CHAPPAQUA, N.Y. – In light of the tragedy last December in Newtown, Conn., the Chappaqua Central School District—along with most school districts in the nation—has taken a closer look at its own safety procedures. On Friday, changes to such procedures will be practiced by Horace Greeley High School’s staff and students.
Not only has the district met with a safety consultant to evaluate their process and offer recommendations, the high school committee responsible for that process—the Emergency Response Team (ERT) has been meeting more frequently to make adjustments.
Now, those adjustments will be put into action.
Horace Greeley Principal Robert Rhodes sent out an email to parents and students Thursday, to let them know the district’s ERT team will be conducting a lockdown drill on Friday. As with the school’s fire drills, parents will be notified via Infinite Campus Messenger a minute before the lockdown takes place.
The following instructions will be followed according to newly updated lockdown procedure:
- As soon as student hear “lockdown,” they have 30 seconds to go to the nearest room. See below if a student is not in a class (students may hear teachers at doorways counting down)
- Listen to teacher for instructions
- Turn off cell phones or any electronic devices.
- Stay out of sight and move your bags out of sight as well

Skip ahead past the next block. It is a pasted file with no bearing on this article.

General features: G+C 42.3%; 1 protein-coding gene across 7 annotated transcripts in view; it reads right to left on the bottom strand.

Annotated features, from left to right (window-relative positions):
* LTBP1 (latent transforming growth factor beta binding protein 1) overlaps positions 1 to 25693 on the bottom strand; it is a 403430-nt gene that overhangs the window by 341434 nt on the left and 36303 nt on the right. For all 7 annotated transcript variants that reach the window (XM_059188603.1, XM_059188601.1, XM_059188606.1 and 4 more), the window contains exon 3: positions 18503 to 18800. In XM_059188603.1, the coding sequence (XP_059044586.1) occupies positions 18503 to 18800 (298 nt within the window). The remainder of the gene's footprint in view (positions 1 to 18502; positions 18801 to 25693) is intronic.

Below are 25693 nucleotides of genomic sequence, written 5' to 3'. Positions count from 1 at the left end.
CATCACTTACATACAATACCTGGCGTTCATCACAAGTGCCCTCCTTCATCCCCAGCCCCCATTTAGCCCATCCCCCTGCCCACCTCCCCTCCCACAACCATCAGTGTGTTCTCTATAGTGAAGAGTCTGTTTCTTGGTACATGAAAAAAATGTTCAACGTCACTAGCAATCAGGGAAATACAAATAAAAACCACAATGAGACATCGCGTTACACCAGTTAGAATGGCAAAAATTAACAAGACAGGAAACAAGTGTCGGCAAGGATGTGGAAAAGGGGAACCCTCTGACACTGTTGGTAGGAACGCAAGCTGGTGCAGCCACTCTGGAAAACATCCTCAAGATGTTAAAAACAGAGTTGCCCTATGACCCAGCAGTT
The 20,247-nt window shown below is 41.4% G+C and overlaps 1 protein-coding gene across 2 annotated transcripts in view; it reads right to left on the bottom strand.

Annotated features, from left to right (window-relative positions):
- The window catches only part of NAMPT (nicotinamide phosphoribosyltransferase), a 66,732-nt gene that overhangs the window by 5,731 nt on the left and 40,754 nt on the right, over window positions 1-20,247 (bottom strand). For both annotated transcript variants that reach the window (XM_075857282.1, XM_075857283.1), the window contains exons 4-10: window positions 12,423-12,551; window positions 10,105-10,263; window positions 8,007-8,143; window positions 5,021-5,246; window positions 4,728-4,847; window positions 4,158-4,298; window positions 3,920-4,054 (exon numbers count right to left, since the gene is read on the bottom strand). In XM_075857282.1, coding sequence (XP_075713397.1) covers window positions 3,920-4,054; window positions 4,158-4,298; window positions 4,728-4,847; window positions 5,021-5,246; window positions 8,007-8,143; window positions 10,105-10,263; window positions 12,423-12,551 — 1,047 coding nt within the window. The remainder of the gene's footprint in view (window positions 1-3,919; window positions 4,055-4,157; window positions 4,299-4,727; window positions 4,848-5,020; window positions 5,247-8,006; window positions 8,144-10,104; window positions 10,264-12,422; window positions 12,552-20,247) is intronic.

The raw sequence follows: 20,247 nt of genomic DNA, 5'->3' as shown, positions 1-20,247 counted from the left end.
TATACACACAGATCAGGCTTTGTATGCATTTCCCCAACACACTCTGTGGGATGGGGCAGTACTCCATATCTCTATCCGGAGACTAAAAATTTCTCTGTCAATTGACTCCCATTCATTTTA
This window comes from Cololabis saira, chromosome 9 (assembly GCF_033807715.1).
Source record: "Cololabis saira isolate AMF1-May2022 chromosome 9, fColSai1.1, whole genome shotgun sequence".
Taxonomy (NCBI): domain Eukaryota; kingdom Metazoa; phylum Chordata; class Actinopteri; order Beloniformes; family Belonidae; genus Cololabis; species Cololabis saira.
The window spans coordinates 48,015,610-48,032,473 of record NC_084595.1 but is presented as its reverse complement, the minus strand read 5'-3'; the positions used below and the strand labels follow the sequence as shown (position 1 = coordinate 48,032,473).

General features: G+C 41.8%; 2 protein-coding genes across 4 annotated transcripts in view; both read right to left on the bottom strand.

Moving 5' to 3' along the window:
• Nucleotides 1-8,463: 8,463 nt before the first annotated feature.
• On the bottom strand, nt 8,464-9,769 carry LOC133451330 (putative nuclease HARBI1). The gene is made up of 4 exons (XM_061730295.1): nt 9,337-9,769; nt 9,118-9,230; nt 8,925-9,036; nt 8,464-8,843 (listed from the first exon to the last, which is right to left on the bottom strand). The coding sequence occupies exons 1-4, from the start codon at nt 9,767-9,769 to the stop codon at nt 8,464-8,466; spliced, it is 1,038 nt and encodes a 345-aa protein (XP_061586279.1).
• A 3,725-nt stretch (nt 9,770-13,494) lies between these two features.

- Remain quiet
- Never open door for anyone at anytime. Someone will open it from the outside
Once door is opened do not leave the classroom until instructed
If students are not in a classroom:
- In the Cafeteria → go to the Library
- In the hallway → go to nearest classroom
- Unable to get into a classroom → go into a bathroom and stand on toilet
- On the field → run into woods or follow path to maintenance shed
- In the senior lot → go to the Ed. Center
- If students are outside and see a police vehicle with lights on in front of school, do not enter the building, retreat to the Ed. Center
In addition to updating its lockdown procedures, the district has recently changed its working relationship with the New Castle Police Department.
Now, uniformed members of the police department enter school building on a daily basis. Before, they were present on school grounds, but rarely went inside.